How to help your baby get the daytime naps they need
Ways to encourage your little one to get the sleep the need in the in the day to help them sleep soundly at night
Babies and toddlers need their naps to help them get through the day, but what if your baby or toddler refuses naps or wakes quickly and still seems tired? These tips can help.
Don’t force it
Young babies need to nap when they need to nap, so don’t try and force a nap if they don’t seem ready.
Watch sleep cues carefully
Don’t get too caught up in insisting “it’s time my baby had a nap”, watch for your baby giving you sleepy cues, like yawning, eye-rubbing, staring off into space, etc.
Limit on-the-go naps
If it’s possible, discourage your little one from dipping in out of catnaps when you’re out and about, as the nap they have is likely to be less relaxing than sleep that happens in the cot. On the whole, your little one will sleep better at home in their cot.
A snack can encourage a nap
As your baby becomes a toddler, they are growing rapidly and developing quickly which means they burn a lot of calories so hunger can stop them from being able to sleep, so a little snack may help.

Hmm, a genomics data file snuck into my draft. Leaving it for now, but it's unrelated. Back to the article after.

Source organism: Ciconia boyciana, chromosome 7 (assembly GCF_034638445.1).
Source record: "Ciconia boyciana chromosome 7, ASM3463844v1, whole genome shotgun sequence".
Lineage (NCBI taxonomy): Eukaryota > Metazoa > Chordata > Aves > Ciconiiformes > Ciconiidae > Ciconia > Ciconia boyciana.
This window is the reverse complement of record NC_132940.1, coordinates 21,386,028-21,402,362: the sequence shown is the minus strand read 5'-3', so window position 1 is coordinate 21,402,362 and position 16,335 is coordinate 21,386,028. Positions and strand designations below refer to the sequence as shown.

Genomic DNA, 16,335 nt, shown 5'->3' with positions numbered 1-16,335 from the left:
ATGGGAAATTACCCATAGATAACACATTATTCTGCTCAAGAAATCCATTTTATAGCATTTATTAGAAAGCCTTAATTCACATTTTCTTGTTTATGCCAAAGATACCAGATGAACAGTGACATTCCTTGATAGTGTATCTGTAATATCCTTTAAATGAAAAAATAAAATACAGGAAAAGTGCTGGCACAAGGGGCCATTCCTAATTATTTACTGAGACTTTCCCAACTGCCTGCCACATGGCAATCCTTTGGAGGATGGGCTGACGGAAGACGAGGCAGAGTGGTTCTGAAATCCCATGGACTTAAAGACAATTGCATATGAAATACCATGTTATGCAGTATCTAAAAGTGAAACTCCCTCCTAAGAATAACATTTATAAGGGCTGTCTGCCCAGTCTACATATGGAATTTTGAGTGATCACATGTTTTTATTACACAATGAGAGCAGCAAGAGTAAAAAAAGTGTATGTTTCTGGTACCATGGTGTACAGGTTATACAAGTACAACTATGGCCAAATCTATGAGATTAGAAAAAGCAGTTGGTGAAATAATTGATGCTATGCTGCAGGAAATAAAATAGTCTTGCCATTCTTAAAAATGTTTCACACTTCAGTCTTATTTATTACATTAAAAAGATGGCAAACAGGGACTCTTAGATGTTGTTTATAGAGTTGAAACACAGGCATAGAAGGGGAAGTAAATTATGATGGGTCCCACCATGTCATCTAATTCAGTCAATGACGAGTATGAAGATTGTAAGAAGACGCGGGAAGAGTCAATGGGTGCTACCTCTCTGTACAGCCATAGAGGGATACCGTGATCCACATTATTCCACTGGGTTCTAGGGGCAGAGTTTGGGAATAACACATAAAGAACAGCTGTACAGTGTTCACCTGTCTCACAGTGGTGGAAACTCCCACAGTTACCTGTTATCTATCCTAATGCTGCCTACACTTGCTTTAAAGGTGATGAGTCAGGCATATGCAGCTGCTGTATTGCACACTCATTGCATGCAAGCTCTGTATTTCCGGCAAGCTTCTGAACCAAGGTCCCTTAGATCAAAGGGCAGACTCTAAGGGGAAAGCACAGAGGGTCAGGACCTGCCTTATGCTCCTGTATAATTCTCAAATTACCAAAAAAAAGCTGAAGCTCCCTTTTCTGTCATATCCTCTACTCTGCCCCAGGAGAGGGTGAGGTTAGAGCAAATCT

No screen time when they are ready for a nap
If your toddler is tired, discourage TV or playing on a tablet or phone screen as it may lead to a too-short nap. End all form of screen time at least 30 minutes before you think your child may need a nap.
White noise from the washing machine, dishwasher or tumble dryer (or a ‘white noise’ phone app) may help your baby drift off to sleep soundly and for longer. Naturally, noises such as dogs barking, phone ringing, traffic will disturb your baby’s sleep, so white noise is a great way to block out these sounds, and help your child sleep deeply.
Encourage “rest time” when naps are done
When your toddler is ready to stop taking naps, you can still encourage quiet time in their day with books and quiet toys in their room as a way of ensuring that they get some rest if not sleep.